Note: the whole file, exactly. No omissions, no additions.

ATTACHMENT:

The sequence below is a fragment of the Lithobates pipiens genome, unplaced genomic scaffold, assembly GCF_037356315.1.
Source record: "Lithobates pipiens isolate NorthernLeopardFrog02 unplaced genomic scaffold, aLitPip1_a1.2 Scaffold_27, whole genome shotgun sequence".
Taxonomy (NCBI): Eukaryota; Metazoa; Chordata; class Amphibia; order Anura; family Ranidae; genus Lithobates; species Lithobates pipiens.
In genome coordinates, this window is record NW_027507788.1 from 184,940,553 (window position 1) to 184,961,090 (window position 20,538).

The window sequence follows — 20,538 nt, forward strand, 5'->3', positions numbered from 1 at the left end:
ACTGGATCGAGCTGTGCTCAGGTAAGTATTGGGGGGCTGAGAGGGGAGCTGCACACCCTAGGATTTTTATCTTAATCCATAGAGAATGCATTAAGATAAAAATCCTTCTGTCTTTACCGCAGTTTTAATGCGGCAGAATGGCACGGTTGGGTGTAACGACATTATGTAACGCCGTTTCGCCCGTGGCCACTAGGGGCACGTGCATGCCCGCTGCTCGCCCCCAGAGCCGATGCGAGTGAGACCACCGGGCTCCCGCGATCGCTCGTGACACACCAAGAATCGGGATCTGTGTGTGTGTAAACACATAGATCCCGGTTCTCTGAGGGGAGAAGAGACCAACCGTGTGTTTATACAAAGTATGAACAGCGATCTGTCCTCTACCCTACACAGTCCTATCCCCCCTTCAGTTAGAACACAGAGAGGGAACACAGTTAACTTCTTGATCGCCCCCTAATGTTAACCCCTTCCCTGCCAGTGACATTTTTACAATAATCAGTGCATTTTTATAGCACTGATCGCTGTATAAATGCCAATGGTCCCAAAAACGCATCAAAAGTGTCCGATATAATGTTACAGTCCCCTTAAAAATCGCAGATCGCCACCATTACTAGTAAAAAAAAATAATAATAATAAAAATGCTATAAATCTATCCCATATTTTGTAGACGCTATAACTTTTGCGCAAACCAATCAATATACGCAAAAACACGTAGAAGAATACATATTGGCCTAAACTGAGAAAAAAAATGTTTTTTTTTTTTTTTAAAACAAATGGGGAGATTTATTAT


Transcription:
The sequence below is a fragment of the Lithobates pipiens genome, unplaced genomic scaffold, assembly GCF_037356315.1.
Source record: "Lithobates pipiens isolate NorthernLeopardFrog02 unplaced genomic scaffold, aLitPip1_a1.2 Scaffold_27, whole genome shotgun sequence".
Taxonomy (NCBI): Eukaryota; Metazoa; Chordata; class Amphibia; order Anura; family Ranidae; genus Lithobates; species Lithobates pipiens.
In genome coordinates, this window is record NW_027507788.1 from 184,940,553 (window position 1) to 184,961,090 (window position 20,538).

The window sequence follows — 20,538 nt, forward strand, 5'->3', positions numbered from 1 at the left end:
ACTGGATCGAGCTGTGCTCAGGTAAGTATTGGGGGGCTGAGAGGGGAGCTGCACACCCTAGGATTTTTATCTTAATCCATAGAGAATGCATTAAGATAAAAATCCTTCTGTCTTTACCGCAGTTTTAATGCGGCAGAATGGCACGGTTGGGTGTAACGACATTATGTAACGCCGTTTCGCCCGTGGCCACTAGGGGCACGTGCATGCCCGCTGCTCGCCCCCAGAGCCGATGCGAGTGAGACCACCGGGCTCCCGCGATCGCTCGTGACACACCAAGAATCGGGATCTGTGTGTGTGTAAACACATAGATCCCGGTTCTCTGAGGGGAGAAGAGACCAACCGTGTGTTTATACAAAGTATGAACAGCGATCTGTCCTCTACCCTACACAGTCCTATCCCCCCTTCAGTTAGAACACAGAGAGGGAACACAGTTAACTTCTTGATCGCCCCCTAATGTTAACCCCTTCCCTGCCAGTGACATTTTTACAATAATCAGTGCATTTTTATAGCACTGATCGCTGTATAAATGCCAATGGTCCCAAAAACGCATCAAAAGTGTCCGATATAATGTTACAGTCCCCTTAAAAATCGCAGATCGCCACCATTACTAGTAAAAAAAAATAATAATAATAAAAATGCTATAAATCTATCCCATATTTTGTAGACGCTATAACTTTTGCGCAAACCAATCAATATACGCAAAAACACGTAGAAGAATACATATTGGCCTAAACTGAGAAAAAAAATGTTTTTTTTTTTTTTTAAAACAAATGGGGAGATTTATTAT